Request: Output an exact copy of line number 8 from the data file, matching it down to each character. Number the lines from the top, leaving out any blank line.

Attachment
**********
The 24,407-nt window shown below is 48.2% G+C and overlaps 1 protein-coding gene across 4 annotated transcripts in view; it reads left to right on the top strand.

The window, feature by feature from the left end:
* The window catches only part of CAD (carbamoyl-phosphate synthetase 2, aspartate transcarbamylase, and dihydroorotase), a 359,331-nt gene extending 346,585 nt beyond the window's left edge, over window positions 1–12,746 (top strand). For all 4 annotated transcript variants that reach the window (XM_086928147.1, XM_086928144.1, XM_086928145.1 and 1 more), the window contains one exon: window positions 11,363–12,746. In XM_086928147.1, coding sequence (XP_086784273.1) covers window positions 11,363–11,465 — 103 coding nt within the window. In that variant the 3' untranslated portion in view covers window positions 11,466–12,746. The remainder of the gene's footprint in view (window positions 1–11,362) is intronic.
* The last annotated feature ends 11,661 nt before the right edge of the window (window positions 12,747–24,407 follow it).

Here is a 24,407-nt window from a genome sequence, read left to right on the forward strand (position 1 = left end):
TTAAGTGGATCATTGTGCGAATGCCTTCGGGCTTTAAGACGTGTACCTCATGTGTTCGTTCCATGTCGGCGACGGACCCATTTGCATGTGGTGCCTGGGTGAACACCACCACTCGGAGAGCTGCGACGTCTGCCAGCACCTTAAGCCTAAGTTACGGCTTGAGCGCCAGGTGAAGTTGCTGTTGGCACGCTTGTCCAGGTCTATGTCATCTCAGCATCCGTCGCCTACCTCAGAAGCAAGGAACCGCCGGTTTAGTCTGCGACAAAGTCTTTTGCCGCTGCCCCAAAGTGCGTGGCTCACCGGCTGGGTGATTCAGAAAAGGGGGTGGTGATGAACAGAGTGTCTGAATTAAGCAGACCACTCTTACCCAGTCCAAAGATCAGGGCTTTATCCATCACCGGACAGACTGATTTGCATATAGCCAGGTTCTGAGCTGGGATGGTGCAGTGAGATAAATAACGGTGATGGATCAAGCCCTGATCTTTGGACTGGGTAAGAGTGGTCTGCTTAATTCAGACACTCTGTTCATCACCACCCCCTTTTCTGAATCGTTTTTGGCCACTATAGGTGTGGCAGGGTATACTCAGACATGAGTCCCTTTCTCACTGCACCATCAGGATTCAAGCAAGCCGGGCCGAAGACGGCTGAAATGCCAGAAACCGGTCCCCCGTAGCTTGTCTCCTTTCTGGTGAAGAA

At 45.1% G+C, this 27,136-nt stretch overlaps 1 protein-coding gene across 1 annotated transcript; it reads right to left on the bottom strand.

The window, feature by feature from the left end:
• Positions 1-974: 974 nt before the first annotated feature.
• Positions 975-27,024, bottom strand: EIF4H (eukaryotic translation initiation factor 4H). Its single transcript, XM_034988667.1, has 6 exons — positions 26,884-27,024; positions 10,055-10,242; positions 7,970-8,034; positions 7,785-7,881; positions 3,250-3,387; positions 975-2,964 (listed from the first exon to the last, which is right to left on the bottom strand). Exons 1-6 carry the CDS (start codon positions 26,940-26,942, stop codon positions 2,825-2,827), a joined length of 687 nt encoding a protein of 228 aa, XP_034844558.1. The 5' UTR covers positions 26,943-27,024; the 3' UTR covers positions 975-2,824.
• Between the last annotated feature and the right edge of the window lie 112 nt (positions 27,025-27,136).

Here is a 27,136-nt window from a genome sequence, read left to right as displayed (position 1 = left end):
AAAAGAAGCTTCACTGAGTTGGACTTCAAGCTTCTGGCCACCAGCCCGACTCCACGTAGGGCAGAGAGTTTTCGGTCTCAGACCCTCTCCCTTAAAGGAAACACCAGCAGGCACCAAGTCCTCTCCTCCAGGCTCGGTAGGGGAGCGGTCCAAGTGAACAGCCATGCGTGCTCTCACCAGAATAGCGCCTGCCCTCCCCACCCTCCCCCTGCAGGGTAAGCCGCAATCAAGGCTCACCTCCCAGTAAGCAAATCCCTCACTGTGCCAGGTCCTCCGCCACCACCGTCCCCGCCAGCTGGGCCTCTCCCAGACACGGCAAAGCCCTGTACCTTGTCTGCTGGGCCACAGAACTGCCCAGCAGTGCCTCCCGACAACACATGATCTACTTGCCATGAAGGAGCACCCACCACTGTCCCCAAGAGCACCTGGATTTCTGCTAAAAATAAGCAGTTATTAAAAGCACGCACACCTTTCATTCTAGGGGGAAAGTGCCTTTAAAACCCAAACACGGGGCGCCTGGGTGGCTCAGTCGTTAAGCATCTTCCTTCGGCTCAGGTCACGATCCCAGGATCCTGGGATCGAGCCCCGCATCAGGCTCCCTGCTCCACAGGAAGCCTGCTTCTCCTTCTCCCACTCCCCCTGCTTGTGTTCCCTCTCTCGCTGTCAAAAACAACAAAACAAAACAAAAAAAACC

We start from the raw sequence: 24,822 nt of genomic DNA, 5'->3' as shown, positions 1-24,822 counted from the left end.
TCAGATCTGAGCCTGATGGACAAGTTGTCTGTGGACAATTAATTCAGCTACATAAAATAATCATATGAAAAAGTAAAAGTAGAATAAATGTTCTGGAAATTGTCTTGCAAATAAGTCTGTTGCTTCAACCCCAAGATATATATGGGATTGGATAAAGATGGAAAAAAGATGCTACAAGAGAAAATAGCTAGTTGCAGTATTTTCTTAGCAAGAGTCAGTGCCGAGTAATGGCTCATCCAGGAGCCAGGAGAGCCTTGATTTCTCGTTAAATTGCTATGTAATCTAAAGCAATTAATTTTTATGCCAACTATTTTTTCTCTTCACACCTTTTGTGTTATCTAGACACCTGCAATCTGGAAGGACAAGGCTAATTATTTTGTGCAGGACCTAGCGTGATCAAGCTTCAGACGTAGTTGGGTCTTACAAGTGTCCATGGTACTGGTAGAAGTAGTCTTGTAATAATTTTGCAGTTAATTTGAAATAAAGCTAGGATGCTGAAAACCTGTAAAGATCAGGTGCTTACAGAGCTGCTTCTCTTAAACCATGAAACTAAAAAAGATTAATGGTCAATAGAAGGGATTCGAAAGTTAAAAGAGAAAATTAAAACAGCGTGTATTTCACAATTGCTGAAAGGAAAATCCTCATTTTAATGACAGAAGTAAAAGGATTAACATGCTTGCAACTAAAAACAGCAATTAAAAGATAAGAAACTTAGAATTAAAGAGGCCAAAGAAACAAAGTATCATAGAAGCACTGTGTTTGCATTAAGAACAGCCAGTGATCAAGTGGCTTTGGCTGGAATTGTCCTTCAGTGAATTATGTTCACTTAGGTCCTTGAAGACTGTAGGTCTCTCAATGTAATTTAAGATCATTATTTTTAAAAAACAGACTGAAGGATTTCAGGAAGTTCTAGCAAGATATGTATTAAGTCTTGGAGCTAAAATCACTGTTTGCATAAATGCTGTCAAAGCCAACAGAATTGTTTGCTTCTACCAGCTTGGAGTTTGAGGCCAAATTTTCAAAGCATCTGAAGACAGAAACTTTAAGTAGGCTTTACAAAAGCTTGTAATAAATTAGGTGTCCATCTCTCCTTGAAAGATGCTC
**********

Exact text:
The window, feature by feature from the left end: